The guidance can be downloaded here
Legal Aid Bill update
The Legal Aid, Sentencing and Punishment of Offenders Bill entered the House of Lords earlier this month. At the debate on its second reading, over 50 peers raised their concerns about Part 1 of the Bill (concerning legal aid). Resolution provided a briefing note to some of the key players in the debate, and was even referenced directly by Baroness Massey.
A week after the second reading, Resolution, in conjunction with the National Federation of Women’s Institutes, Gingerbread and Rights of Women, held a briefing session on LASPO, which was hosted by Baroness Butler-Sloss (former President of the Family Division),and attended by 12 peers, including Baroness Scotland (former Attorney General), Lord Bach (Opposition Justice Spokesperson) and Lord Thomas (co-chair of the Liberal Democrats Backbencher Justice Committee). The meeting went extremely well, with a number of peers already tabling amendments to the Bill that we have suggested.
We will continue to make contact with as many interested peers as we can ahead of the Bill’s committee stage, which starts on Tuesday 20th December (just before the Christmas break), with the sections on legal aid expected to be addressed in the new year.
Legal aid reform timetable update
As many readers will know from our email of the 1st of December, the government issued a written Ministerial statement which set out the timetable for the expected cuts in the scope of legal aid and other developments.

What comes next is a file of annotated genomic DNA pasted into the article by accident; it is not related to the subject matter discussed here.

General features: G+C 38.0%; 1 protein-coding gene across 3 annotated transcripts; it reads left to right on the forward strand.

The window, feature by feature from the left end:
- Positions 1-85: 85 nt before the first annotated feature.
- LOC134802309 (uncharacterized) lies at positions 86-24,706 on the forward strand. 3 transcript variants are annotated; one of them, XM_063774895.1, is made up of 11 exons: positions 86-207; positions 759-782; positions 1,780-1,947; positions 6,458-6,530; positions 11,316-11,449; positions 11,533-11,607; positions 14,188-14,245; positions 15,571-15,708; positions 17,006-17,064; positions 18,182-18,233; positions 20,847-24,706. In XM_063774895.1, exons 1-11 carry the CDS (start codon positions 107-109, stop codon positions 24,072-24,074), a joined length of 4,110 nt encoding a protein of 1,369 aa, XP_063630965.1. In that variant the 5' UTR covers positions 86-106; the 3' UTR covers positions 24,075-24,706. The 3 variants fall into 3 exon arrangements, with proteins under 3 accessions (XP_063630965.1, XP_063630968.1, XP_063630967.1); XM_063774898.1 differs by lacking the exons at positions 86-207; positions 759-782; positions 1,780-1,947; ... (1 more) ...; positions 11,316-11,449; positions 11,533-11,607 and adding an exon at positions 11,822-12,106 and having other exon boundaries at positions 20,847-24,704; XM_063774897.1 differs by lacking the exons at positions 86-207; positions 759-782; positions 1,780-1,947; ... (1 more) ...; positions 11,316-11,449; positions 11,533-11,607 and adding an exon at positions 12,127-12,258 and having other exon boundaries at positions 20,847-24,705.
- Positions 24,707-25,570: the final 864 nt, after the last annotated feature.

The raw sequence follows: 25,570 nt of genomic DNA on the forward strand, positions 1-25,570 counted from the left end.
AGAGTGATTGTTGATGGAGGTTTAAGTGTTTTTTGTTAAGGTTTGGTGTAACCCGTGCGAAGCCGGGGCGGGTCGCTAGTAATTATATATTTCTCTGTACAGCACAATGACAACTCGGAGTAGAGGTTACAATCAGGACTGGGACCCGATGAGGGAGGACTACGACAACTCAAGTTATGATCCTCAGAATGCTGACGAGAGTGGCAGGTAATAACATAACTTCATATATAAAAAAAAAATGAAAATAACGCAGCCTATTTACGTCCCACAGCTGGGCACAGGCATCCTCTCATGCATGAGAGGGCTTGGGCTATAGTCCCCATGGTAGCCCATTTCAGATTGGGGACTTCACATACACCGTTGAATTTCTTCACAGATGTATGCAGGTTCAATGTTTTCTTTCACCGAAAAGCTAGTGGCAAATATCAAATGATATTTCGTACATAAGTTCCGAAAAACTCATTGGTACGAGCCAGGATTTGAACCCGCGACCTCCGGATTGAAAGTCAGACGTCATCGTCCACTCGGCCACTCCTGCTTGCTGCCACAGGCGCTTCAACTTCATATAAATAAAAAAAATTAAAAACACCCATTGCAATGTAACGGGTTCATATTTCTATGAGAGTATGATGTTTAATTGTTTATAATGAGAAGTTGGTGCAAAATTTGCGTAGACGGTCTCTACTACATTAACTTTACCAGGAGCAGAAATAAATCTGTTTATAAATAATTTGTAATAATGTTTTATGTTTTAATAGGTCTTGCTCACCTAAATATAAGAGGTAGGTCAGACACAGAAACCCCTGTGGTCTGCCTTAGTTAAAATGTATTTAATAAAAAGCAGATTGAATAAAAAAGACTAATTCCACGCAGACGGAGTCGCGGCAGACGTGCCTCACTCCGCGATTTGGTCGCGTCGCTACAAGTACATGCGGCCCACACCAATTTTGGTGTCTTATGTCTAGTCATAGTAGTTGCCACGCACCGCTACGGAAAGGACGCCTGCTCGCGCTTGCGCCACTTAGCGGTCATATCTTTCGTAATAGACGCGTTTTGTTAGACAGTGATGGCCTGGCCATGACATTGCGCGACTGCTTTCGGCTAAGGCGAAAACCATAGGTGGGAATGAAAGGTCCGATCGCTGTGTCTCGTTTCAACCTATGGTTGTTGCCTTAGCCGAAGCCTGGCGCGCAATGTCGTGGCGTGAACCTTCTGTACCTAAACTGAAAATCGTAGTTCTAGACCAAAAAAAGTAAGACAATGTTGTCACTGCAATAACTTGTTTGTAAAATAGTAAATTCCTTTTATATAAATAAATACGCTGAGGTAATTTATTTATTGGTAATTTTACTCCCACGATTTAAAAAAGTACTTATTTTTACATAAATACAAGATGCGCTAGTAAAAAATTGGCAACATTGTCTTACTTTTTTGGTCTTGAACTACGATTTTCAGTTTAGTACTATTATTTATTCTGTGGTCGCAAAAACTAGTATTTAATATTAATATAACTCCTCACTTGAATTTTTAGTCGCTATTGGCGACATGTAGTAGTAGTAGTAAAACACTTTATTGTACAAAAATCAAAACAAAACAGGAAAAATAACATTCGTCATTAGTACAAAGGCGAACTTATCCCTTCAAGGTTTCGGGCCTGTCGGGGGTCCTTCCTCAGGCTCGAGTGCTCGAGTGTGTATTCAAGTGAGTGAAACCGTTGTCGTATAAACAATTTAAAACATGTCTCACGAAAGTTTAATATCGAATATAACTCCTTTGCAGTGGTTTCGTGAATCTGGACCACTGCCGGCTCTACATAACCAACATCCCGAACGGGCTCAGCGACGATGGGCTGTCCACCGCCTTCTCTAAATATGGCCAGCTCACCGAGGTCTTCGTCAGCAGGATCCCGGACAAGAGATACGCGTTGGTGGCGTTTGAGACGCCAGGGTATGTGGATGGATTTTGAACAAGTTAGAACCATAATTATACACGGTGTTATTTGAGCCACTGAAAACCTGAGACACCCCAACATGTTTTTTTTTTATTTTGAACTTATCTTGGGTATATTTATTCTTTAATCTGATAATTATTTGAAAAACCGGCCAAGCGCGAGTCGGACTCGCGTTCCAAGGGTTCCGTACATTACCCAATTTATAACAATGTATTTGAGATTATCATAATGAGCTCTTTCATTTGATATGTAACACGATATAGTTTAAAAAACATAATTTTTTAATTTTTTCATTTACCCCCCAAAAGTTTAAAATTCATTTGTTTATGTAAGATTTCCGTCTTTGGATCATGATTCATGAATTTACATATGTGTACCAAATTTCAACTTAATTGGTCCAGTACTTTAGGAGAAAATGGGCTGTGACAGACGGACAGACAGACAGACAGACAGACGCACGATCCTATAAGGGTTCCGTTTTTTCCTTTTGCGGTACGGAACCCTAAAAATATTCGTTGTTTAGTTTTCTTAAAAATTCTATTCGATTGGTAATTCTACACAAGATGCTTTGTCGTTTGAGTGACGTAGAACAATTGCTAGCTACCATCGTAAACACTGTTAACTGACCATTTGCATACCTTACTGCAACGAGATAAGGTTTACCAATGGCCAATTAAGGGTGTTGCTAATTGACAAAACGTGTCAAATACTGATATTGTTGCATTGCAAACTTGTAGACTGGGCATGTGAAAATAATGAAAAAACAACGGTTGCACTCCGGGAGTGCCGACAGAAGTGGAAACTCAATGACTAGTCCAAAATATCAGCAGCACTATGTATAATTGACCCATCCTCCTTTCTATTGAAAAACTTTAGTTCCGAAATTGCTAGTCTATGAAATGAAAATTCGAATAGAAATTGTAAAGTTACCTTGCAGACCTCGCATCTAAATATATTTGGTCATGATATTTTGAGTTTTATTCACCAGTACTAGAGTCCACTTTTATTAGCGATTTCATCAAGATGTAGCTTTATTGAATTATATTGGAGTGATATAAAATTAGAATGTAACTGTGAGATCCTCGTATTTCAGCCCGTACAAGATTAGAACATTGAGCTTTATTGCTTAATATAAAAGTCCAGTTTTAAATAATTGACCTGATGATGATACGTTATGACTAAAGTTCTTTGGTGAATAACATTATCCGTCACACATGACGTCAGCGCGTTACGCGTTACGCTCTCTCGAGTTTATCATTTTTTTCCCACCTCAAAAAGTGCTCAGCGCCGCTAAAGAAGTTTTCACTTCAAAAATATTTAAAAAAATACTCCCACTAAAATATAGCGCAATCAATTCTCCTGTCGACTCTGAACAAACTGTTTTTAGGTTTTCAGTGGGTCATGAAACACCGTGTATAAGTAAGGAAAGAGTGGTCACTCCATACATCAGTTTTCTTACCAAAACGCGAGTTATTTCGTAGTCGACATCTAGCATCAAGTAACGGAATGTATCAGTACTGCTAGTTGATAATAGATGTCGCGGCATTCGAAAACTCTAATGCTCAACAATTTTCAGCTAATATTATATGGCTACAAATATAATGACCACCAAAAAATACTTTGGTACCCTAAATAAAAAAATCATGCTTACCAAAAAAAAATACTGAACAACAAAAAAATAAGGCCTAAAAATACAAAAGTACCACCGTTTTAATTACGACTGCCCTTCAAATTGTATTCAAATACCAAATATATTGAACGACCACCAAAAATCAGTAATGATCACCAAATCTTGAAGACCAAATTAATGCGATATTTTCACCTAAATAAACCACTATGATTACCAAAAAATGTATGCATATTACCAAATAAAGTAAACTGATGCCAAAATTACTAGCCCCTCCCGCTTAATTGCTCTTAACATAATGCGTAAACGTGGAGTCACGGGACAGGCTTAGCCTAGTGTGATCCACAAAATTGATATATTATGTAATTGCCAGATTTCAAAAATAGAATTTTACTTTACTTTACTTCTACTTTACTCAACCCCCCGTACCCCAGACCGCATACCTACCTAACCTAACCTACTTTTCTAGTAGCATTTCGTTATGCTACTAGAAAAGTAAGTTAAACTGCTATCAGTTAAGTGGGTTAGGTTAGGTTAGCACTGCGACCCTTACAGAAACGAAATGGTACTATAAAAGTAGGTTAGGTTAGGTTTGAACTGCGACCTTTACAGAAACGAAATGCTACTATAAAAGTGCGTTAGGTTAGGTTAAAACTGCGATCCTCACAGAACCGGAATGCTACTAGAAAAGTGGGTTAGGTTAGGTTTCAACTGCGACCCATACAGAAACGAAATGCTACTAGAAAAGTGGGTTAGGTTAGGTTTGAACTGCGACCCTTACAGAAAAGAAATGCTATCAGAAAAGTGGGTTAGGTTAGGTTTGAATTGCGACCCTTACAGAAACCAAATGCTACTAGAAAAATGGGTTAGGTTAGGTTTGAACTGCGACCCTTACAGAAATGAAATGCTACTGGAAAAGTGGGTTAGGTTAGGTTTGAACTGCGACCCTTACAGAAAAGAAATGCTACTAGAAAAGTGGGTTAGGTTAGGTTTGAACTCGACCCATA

The scope reductions will be implemented (subject to Parliamentary approval) in April 2013, although the fee cuts which have already been implemented, will stand.
This means that the contracts which will start in February 2012 will run until the end of March 2013 and the LSC will not have to give notice of early termination. We will share information about the tendering process for contracts starting in April 2013 as soon as we can.
In the longer term, the government believes that competitive tendering is likely to deliver sustainability and value for money. It will start with criminal defence work, with civil and family being addressed over a longer period. It aims to publish a consultation paper on competition strategy towards the end of 2013, with a view to the first contracts under that system going live the following year.